The architects have compensated by using a large, colored facade to brighten and lighten the face that the hospital puts to the world. Perkins + Will worked with Brooklyn-based artist Spencer Finch to create an “alphabet of colors,” inspired by the Giverny paintings of Claude Monet. Applied to panels and incorporated into the skin of the hospital, these color swatches alternate with windows to create an illusion of a fully transparent glass skin. The facade also draws attention away from the masses of dull brick and the bulky, blunt massing of the building.
It is, in other words, a facade in the sense that critics often deride: a skin meant to hide or decorate a building. But as architects for thousands of years have known, a facade is a cost-efficient way to add surface delight to uninspiring geometric forms.
Aesthetics function in a unique way inside a hospital. It’s not about deep emotional or artistic engagement, but a mild, sustaining form of preoccupation. In the adult wings, nature scenes and a natural color palette predominate. In the children’s wing, the need for distraction becomes more acute. The hospital hired stage designer Robert Israel to create animal sculptures to animate the Charlotte R. Bloomberg Children’s Center (named in honor of the mother of New York’s uber-wealthy mayor). They are attractive sculptures, including a large rhinoceros in the forecourt and a school of fish, which seems to be swimming in the main stairwell. Art inspired by famous children’s books is used throughout the tower to attract and divert the patients.
It is difficult to assess the impact of these details with an adult’s skepticism and ingrained fear of mortality. Looking at a child’s crib dwarfed by equipment in an intensive-care room or at the double-height light-drenched space where children will receive chemotherapy, it’s hard not to wonder whether animals, colors and adorable pictures will have any effect. But when I dredge up memories of a week I spent in a hospital at the age of 8 (and not nearly so sick as the kids who will use the Hopkins facility), the one thing I remember clearly was the television. It was a novelty to have it in one’s room, with a remote control to change the channels. Perhaps small delights do divert young minds even when ill.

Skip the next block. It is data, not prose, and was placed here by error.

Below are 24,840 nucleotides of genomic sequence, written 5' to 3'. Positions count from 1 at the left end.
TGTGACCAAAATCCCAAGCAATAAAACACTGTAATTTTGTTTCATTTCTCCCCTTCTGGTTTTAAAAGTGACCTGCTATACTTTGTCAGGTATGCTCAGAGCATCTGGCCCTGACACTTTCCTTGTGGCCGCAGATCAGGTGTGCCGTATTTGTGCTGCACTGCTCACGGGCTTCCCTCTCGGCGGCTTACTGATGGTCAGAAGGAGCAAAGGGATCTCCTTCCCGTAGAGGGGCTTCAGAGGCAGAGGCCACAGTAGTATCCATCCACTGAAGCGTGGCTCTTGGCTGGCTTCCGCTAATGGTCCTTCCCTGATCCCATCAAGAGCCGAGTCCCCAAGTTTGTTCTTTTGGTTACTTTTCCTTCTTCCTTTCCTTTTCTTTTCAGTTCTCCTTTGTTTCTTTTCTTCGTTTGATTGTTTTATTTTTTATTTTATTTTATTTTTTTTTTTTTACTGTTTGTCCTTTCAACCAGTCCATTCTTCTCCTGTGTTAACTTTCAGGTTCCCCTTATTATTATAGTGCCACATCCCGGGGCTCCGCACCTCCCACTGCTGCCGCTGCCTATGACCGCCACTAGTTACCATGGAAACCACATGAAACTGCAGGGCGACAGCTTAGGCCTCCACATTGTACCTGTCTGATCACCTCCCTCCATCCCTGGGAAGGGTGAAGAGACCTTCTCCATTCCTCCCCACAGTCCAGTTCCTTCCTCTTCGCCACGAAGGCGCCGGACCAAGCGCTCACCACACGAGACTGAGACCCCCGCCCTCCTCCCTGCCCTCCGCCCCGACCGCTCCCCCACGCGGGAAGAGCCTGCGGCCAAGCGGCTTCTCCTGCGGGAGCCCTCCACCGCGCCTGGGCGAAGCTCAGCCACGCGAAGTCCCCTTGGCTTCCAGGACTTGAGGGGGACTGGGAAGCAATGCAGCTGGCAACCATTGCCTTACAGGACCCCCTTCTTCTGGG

The most striking architectural detail of the hospital isn’t apparent until one enters the public cafeteria at the back of the new building. The space has been carefully and expertly integrated into the existing campus, with a garden connecting the new building to a historic structure from the early 20th century. Hospitals often eat up vast tracts in neighborhoods where land is cheap and thus become impediments to urban renewal and gentrification. That is almost surely going to be an issue with this facility.
But as with so many other things about this structure, it’s not easy to see what else can be done. If the hospital must grow, where else makes sense? In the end, one finds oneself in reluctant admiration of this structure. Perhaps, someday, the functional spaces of hospitals will be as inviting as the patient rooms and lobbies. Perhaps, someday, hospitals won’t be neighborhood killers. Perhaps, someday, health care will be affordable, equitably distributed and uniformly high-quality.
For now, compromise is inevitable. Most visitors will leave thinking ambivalently: I hope I never have to come here; but if I have to go to a hospital, I hope it looks like this one.